Tamara Larre

Associate Professor
Room Number: 219 Law
Phone: 966-1966
Fax: 966-5900
E-mail: tamara.larre@usask.ca


Professional Education:

LLM (Osgoode)
LLB (Saskatchewan)


Profile:

Professor Larre joined the College of Law in 2006 after practicing in the tax group of a law firm in Calgary. She has completed Parts 1 and 2 of the Canadian Institute of Chartered Accountants In-Depth Tax Course. Professor Larre’s teaching and research focuses on taxation law and policy.  

Research areas:

Health, disability, and elder law
Tax law and policy

Courses taught:

Taxation I
Taxation II
Taxation Policy
Commercial Relationships and Trusts

Publications and research work:

T. Larre, 2014. Misguided Inferences? The Use of Expressio Unius to Interpret Tax Law, Alberta Law Review, 51: 497-524.

T. Larre, 2013. Views of Dependency in the Tax System: The Minimal Changes over the Past 50 Years. In Kim Brooks (ed.), The Quest for Tax Reform Continues: The Royal Commission on Taxation Fifty Years Later, 221-237.  Toronto: Carswell.

K. Fisher, A. Mawani, B. von Tigerstrom, T. Larre, C. Cameron, K. Chad, B. Reeder, M.Tremblay, 2013.  Awareness and use of the Children’s Fitness Tax Credit, Canadian Tax Journal, 61:599-632.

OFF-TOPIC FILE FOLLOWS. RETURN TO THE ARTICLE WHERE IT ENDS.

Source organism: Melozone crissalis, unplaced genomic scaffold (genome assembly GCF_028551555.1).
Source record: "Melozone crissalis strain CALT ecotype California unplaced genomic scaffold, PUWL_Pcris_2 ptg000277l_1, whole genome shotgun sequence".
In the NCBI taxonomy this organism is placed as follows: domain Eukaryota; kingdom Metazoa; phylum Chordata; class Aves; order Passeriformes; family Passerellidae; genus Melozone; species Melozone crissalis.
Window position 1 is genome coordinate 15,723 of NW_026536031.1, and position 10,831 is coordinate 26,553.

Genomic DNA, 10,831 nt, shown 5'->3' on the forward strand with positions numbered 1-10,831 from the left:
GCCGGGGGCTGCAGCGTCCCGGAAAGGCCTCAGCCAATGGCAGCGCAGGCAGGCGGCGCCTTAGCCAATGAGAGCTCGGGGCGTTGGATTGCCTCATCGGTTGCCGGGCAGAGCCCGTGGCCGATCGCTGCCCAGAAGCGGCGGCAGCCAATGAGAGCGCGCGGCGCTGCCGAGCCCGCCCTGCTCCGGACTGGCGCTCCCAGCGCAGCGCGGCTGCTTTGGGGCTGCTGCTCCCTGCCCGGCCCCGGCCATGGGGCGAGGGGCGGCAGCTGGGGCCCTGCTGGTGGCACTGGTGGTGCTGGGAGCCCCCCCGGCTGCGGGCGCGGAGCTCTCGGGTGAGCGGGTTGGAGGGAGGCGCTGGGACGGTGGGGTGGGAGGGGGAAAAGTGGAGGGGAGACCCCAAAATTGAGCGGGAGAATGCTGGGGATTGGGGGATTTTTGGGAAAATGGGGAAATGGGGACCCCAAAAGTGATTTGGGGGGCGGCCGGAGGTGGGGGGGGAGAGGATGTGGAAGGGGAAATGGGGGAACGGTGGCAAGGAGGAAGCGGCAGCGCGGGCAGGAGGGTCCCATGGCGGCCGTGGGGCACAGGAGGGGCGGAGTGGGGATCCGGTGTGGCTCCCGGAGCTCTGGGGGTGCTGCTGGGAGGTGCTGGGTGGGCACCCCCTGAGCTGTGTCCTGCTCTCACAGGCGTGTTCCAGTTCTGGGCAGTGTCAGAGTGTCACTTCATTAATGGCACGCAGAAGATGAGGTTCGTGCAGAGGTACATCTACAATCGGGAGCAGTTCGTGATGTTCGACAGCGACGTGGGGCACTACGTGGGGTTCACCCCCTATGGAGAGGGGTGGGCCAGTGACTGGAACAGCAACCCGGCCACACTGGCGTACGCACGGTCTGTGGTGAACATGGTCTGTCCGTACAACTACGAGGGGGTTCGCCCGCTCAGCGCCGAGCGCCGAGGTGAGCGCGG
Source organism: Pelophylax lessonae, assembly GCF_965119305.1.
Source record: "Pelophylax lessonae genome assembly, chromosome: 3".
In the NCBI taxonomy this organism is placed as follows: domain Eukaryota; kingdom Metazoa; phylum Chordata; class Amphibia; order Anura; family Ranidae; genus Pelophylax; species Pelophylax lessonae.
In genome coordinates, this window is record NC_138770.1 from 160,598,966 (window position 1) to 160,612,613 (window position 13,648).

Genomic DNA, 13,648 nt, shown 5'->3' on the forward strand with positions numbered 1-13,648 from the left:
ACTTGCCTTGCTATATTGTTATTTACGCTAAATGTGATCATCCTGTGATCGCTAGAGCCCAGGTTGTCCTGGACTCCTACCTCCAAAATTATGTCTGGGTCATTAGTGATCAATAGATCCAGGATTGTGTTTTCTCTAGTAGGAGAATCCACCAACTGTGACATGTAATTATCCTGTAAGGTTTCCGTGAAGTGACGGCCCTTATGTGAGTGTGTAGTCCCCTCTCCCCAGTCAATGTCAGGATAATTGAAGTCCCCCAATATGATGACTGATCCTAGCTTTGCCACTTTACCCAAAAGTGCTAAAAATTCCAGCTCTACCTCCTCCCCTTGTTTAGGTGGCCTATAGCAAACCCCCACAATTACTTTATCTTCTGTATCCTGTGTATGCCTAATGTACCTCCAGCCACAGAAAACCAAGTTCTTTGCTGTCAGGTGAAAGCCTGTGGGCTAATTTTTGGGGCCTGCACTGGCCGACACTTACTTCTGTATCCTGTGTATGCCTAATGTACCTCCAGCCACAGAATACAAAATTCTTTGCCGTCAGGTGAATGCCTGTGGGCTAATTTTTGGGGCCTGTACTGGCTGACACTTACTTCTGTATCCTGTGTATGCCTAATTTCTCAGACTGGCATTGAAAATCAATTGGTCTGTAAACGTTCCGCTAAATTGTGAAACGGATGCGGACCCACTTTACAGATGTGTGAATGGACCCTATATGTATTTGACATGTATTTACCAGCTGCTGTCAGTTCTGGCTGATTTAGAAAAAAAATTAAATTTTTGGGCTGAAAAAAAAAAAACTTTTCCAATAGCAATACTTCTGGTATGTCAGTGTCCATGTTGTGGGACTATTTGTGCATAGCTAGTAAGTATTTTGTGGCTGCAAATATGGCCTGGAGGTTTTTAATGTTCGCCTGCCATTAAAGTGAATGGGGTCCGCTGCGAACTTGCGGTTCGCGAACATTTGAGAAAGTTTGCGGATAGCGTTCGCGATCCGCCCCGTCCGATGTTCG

“Families Separated: The Case for Extending Dependent Tax Credits to Temporary Migrant Workers” (2012) 31 WRLSI 65

“The Children’s Fitness Tax Credit: Right Message, Wrong Policy” in Lisa Philipps, Neil Brooks, and Jinyan Li, eds., Tax Expenditures: State of the Art, (Toronto: Canadian Tax Foundation, 2011) 12:1

B. von Tigerstrom, T. Larre, J. Sauder “Children’s Fitness Tax Credit” (2011) 300201  American Journal of Public Health e1-e7

“Has the Dust Finally Settled?  Restricted Farm Losses Post Moldowan” (2011) 74 Saskatchewan Law Review 83

"Taxing Personal Injury Damages” (2010) 58 Canadian Tax Journal 577

“Developments in Taxation Law: The 2008-2009 Term” (2009) 48 Supreme Court Law Review 285

“Pity the Taxpayer: The Tax Exemption for Personal Injury Damages as a Disability Policy” (2007) 33 Queen’s Law Journal 217

“Breaking the Law and “Writing it Off”: Should Fines and Penalties Be Deductible Under the Income Tax Act?” (2002) 65 Saskatchewan Law Review 217